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O gauge Kansas City Southern Veterans SD70ACe

A new diesel from MTH
RELATED TOPICS: MTH | O GAUGE | LOCOMOTIVE - DIESEL
veterans_engine
O gauge Kansas City Southern Veterans SD70ACe

Price: $519.95 (no. 20-21157) Features: O-42 operation, ProtoSound 3.0 command and sound system, smoke unit, die-cast metal trucks and remote couplers, illuminated interior and crew figures. Command low speed: 2.0 scale mph Conventional low speed: 4.5 scale mph, High speed: 68.4 scale mph Drawbar pull: 2 pounds, 2 ounces Current production: Kansas City Southern (veterans), Union Pacific, Union Pacific (Chicago & North Western heritage) Union Pacific (Missouri Pacific heritage), and Union Pacific (George Bush 41).
I like big and boxy diesels. I can’t help it. Baldwin Centipedes, Lima-Hamilton transfer engines, and any General Electric with a radiator overhang will do. My current favorite is the Electro-Motive SD70ACe. The large, sharp-cornered wide-nose cab and its in-your-face radiator bulge make me smile.

The original SD70ACs were built between 2003 and 2015. The locomotive steadily evolved, passing though EPA Tier 2 to Tier 3 emissions standards to achieve Tier 4 certification, making it one of the cleanest-burning locomotives on rails. The popular diesel has been built for customers around the world.

Opening the box
It might be easy to forget that railroad workers can also be soldiers, sailors, pilots, and marines. In 2018, the Kansas City Southern RR sought to acknowledge that fact by repainting no. 4006 in the line’s Shreveport, La., shops in a one-of-a-kind scheme to honor the patriotism and service of its employees. This included veterans as well as guard and reserve personnel who work for the railroad.

The decoration of the MTH Premier line O gauge model is the first thing I noticed when lifting the box lid. The blue field and white stars on the cab really pop out! Suggesting the design of the American flag, red and white stripes flow from left to right, rippling as if on a flagpole during a windy day.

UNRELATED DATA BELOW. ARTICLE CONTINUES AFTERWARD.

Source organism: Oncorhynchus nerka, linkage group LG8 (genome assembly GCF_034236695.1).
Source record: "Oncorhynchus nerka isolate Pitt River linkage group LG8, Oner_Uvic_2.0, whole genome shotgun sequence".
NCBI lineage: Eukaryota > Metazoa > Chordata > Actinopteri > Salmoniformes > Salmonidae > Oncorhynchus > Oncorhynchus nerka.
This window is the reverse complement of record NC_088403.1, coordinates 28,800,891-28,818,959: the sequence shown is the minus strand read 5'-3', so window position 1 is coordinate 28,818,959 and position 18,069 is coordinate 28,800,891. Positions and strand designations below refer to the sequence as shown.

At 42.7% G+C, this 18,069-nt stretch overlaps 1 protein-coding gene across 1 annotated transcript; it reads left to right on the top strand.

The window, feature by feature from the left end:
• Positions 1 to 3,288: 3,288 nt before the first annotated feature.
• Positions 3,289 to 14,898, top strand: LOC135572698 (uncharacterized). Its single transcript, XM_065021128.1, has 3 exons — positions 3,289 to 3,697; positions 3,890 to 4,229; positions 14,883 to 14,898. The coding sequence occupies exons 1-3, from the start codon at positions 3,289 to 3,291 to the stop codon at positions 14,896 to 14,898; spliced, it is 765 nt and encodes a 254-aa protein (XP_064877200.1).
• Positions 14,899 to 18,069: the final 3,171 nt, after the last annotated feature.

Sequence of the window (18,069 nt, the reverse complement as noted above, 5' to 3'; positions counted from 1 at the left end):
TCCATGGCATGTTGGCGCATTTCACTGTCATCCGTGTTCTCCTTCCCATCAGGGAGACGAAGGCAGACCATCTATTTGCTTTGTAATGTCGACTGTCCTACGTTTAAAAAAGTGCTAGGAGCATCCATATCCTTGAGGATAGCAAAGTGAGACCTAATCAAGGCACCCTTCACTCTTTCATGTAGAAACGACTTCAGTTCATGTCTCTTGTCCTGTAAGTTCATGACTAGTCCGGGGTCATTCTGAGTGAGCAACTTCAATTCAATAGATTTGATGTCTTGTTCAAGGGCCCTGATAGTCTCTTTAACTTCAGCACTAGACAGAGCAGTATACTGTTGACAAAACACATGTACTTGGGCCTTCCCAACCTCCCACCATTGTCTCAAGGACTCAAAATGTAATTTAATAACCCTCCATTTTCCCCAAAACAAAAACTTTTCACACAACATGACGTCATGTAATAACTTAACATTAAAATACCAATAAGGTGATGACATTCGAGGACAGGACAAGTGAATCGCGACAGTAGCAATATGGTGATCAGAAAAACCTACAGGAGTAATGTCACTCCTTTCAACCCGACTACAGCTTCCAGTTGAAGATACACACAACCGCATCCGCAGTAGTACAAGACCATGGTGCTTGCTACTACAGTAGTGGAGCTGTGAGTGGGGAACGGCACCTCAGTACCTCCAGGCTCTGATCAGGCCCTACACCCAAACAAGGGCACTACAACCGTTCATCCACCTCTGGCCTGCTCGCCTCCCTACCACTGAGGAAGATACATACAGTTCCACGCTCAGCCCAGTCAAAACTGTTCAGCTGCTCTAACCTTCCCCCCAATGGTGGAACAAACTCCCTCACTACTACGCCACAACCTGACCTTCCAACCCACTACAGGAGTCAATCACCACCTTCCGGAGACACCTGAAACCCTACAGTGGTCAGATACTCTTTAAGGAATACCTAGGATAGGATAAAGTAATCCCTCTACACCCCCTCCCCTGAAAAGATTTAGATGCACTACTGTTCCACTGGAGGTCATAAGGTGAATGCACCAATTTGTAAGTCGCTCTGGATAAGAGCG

The rear third of the carbody has the familiar yellow ribbon design on a background of green and gray camouflage.

As I said, I like boxy locomotives and this cab is great. There are angles all over! The front of the nose gently juts forward, while the sand filler caps are mounted on downward-angling sections cut from the sides of the snout. Right behind that feature designers added another downward slope just ahead of the cab.

There are grab irons by the filler caps and on the angled sides. The two-pane windshield juts forward as well, and there are grab irons on both sides of the engine number and headlight. While the roof is flat except for communications gear, the sides slant downward and end in shades over the windows. The rear of the cab is ramrod straight.

The long body has ample hinge, door, and latch detailing. The black air-intake screen, located behind the cab, is a nice contrast to the red and white stripes. The smoke unit is just ahead of the horn. And this plateau gets double points: It is lower than the rest of the roof line, and there are four lift rings on this section for removing the prime mover on the real diesel.

Three radiator fans occupy the rest of the roof. Their screens are see-through, and fan blades are visible. Four grab irons are placed around the rear radiator. The end of the locomotive is almost a throwback to an EMD Geep – flat with a headlight, and two angled sides.

The SD70ACe may be my favorite contemporary locomotive design!

On the test track
In the “things you learn” department, I initially experienced some quirky behavior from the unit. It was dead as a doornail, which has not been my experience with MTH locomotives. My iPhone MTH app fired up an MTH Amtrak diesel that had been loaded previously. I was mystified. But then a light bulb came on!

Suppose, I wondered, the problem is not with the locomotive, but with the smartphone app? I deleted the app from my phone and then reloaded it from the Apple App Store. Shazam! The locomotive loaded on the phone fine and started right up. Everything was A-OK.

Problem two was also not attributed to the locomotive but rather the design of our test track. The locomotive has a minimum curve radius of O-42, which we thought we had covered with O-48 curves. But in the four or five years we’ve had this layout, this was the first model to brush against our trackside detailing! As it rolled around the curves, the long locomotive nudged the inside wall of our tunnel and a retaining wall. Gee, we thought things were set back far enough! So that was two lessons for us in one day.

This was a fairly heavy locomotive, and the drawbar pull was great. Speed was good in all ranges (after some fast modifications to the objects along our right-of-way). The smoke output was prodigious.

The sound system was good, and it eventually drew people down the hall to see what was going on.

Considering the purposeful shape of the MTH SD70ACe body and its solid performance, this locomotive could become a star on your railroad (and be at the ready for hauling any military train in your fleet).

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